Okay…so if you’re a lover of all things historical then you can totally spend hours looking at innate objects from any time period and love every minute of it. Sometimes words just aren’t needed for a post. Pictures tell it all. So from time to time you’ll see a (as I’m calling it) “Historical Eye Candy” post! I present to you our first post of this new series: Fire trucks! Come enjoy these photos! They were taken at OSV in July during their “Fire & Ice” day. People brought in their antique firetrucks and displayed them for the public to enjoy! And enjoy them I did. I hope you like them as much as I did.
Brian Kelley you won the copy of Faithful! Email us at damselsinregress [at] gmail [dot] com with your mailing information so we can get the copy out to you! T
Gruel is very easily made. Have a pint of water boiling in a skillet; stir up three or four large spoonfuls of nicely sifted oat-meal, rye, or Indian, in cold water. Pour it into the skillet while the water boils. Let it boil eight or ten minutes. Throw in a large handful of raisins to boil, if the patient is well enough to bear them. When put in a bowl, add a little salt, white sugar, and nutmeg.
…presented to you from The American Frugal Housewife – Dedicated to those who are not ashamed of economy, by Mrs. Child…
In ninth-grade English, I had an assignment to re-write a fairy tale from a different point of view. My partner and I chose “Snow White” from the point of view of the mirror. While it’s interesting on its own to write from the view of an inanimate object, that exercise was an eye-opener. Each character in a story, no matter how large or small a role they play, sees the story’s events from a unique perspective. Perhaps the most important of these perspectives, next to the protagonist’s, is that of the antagonist.
The well-done antagonist has a mind of their own. They participate in many of the events that the main character does, but they see them in a completely different way. Sometimes the antagonist is just plain evil–the various stepmothers and kingdom usurpers of fairy tales, villains of fantasy stories, outlaws in westerns. But sometimes the antagonist isn’t so much evil as just using their point of view to see things differently from the main character. Because of their past, or their present vantage point, they want something that’s in conflict with what the main character wants, putting the two of them in conflict.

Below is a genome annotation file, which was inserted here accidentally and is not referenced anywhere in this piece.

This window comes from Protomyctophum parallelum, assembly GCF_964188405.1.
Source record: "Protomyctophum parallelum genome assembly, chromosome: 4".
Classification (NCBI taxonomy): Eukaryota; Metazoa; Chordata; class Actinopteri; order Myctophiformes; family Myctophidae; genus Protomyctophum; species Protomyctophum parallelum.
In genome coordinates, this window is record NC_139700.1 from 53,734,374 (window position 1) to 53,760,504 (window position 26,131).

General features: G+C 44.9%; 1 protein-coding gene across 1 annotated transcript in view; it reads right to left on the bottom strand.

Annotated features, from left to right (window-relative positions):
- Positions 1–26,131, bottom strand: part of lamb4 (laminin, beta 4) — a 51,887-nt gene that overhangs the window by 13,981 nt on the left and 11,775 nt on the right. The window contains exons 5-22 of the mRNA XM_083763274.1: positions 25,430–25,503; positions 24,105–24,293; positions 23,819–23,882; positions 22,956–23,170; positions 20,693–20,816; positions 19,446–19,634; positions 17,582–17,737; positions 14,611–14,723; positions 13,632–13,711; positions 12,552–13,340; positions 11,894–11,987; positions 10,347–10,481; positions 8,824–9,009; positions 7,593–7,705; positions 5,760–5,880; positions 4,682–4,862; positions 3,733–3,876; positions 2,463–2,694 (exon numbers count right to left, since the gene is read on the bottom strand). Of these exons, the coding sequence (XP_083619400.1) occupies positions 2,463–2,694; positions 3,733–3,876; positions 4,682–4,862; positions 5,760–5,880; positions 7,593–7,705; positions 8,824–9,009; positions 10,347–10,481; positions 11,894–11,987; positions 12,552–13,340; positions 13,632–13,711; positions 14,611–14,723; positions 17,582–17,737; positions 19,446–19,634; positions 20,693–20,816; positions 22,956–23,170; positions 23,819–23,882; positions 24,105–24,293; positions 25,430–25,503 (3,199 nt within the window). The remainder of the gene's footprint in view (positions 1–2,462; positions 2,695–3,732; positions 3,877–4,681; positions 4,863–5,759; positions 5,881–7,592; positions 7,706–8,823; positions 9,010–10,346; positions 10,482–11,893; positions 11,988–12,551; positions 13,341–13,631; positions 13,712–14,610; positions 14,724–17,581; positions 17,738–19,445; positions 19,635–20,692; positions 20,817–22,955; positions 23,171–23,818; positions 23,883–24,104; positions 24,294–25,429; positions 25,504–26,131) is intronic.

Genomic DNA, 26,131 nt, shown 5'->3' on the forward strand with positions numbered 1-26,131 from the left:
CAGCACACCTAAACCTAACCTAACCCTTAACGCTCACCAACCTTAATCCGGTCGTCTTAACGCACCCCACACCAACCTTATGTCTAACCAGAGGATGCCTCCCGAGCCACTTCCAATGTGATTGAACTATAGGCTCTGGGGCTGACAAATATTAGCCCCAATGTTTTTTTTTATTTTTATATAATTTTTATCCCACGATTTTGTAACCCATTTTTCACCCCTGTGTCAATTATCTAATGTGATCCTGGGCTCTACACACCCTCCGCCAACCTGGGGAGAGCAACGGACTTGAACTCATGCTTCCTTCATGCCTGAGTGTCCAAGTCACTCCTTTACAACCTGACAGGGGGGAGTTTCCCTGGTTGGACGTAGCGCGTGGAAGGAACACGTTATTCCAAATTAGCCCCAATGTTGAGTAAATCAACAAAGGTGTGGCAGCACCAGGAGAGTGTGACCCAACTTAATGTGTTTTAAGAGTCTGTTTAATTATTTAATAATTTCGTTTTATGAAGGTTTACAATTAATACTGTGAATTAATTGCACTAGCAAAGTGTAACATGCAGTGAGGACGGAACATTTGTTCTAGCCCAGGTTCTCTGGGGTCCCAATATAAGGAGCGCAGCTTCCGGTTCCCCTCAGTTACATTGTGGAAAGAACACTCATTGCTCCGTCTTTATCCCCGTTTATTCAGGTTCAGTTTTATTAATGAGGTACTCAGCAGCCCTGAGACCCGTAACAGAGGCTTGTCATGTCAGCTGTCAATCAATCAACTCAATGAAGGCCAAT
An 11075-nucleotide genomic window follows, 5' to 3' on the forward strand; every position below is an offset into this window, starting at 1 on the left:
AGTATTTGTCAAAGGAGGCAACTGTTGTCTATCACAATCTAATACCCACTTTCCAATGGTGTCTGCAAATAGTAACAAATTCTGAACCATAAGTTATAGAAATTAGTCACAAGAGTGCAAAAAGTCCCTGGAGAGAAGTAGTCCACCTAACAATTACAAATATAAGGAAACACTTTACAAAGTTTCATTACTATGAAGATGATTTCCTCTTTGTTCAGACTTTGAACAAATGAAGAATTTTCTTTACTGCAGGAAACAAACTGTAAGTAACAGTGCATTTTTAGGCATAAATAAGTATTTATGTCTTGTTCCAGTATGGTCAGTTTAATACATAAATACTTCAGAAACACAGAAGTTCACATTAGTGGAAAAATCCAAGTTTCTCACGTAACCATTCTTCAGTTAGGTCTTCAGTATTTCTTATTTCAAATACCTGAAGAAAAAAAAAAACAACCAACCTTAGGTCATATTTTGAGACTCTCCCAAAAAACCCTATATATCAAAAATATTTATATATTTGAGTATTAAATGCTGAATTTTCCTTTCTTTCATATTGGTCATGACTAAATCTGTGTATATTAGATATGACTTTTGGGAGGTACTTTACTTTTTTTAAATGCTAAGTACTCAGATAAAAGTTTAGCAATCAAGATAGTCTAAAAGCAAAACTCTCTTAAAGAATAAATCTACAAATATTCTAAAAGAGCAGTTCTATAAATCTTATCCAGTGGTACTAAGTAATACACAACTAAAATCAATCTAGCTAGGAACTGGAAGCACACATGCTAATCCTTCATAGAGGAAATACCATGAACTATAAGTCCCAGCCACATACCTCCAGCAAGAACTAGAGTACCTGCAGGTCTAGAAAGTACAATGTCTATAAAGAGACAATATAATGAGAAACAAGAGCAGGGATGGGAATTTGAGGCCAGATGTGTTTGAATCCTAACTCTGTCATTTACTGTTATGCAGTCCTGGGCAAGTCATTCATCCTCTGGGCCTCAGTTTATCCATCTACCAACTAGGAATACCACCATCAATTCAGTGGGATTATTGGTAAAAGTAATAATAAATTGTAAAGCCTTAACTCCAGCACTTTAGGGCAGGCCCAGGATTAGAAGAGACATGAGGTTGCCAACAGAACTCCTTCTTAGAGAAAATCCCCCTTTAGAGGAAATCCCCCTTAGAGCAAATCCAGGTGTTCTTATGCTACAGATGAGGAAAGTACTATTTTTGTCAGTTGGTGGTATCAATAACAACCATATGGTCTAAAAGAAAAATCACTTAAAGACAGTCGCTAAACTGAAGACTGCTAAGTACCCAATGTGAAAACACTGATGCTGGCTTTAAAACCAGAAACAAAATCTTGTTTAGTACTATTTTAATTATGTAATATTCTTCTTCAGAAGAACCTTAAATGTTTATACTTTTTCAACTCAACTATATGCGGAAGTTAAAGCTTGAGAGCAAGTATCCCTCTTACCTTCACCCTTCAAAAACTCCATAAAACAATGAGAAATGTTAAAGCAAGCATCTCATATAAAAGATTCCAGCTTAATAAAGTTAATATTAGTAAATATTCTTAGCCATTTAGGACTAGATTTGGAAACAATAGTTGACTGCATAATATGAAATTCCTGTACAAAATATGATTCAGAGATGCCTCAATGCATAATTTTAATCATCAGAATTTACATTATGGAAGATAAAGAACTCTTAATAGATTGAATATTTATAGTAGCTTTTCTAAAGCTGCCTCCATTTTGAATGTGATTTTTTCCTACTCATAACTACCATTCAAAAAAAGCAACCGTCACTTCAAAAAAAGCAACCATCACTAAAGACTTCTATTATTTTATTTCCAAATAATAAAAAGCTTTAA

My work in progress is more along those lines. The antagonist of the book is actually the protagonist’s grandmother, to whom she is very close. The grandmother loves the protagonist as any grandmother loves her first-born grandchild. She wants the best for her–but her view of “the best” comes from a very different place than the protagonist’s. And it goes deeper than a teenager trying to strike out on her own. Events in the present parallel events in the grandmother’s youth, and the grandmother sees the current events through that lens.
As I forge ahead with my third draft of this book, I am forced to look at every scene from those two points of view. My protagonist’s view of her grandmother doesn’t take into account all these past events because she doesn’t know about them until much later. But, unlike in my first draft, the grandmother can’t suddenly start seeing things that way when the main character makes her discoveries. She sees things her own way from the beginning. Not only that, but she deals with cultural shifts toward matters such as divorce, high school dating, and abusive relationships. These things are handled differently than they were when she was young and dealing with them. It’s been a wonderful challenge for me to keep these things in mind even as I’m writing a contemporary novel.
Have you ever thought about your story (or someone else’s) through the eyes of another character? What do you discover about the story?
To be entered to win a signed copy of Faithful, simply tell me about any national park you’d like to visit. Or tell me about a national park you’ve visited and why you loved it.
Sixteen year old Maggie Bennet is looking forward to her debut as part of Newport, Rhode Island’s high class society. Her dreams are put on hold though, when her father drags her halfway across the country to Yellowstone National Park in search of her mother who disappeared the previous year. When she learns her father plans to stay in Montana, Maggie is furious with her father for dragging her away from her family, friends, and the only life she’d ever known.
Maggie’s not a character that is always easy to like, but she’s real. Born and raised with the expectation that she was above most people her attitude at times can make the reader want to shake some sense into her. She’s got her flaws, but Maggie grows throughout the novel. She learns to look at the world from others’ points of view and realizes that she’s not better than anyone else. It’s not just about her attitude toward people, it’s also about Maggie discovering just who she is and who she wants to be.
While most historicals, this one included, are about the protagonist’s journey, the use of setting in this novel was wonderfully done to help aid the plot of the novel. Many times settings can bog a novel down and prevent the story from moving forward, but the author managed to work in a vast amount of information on 1904 Yellowstone by using it to create conflict. What I also loved about the setting was its uniqueness. While I enjoy reading novels set in the more popular historical settings, it was so refreshing to get lost in a new setting that was so well researched and so integral the story.
The pacing is great. I practically flew through the novel. I would read at night and not realize how much time had passed because I was so easily caught up in the story! Faithful is a wonderfully descriptive novel that is a heartwarming tale of one girl’s ability to learn to love, grow, and understand the true meaning of faithfulness.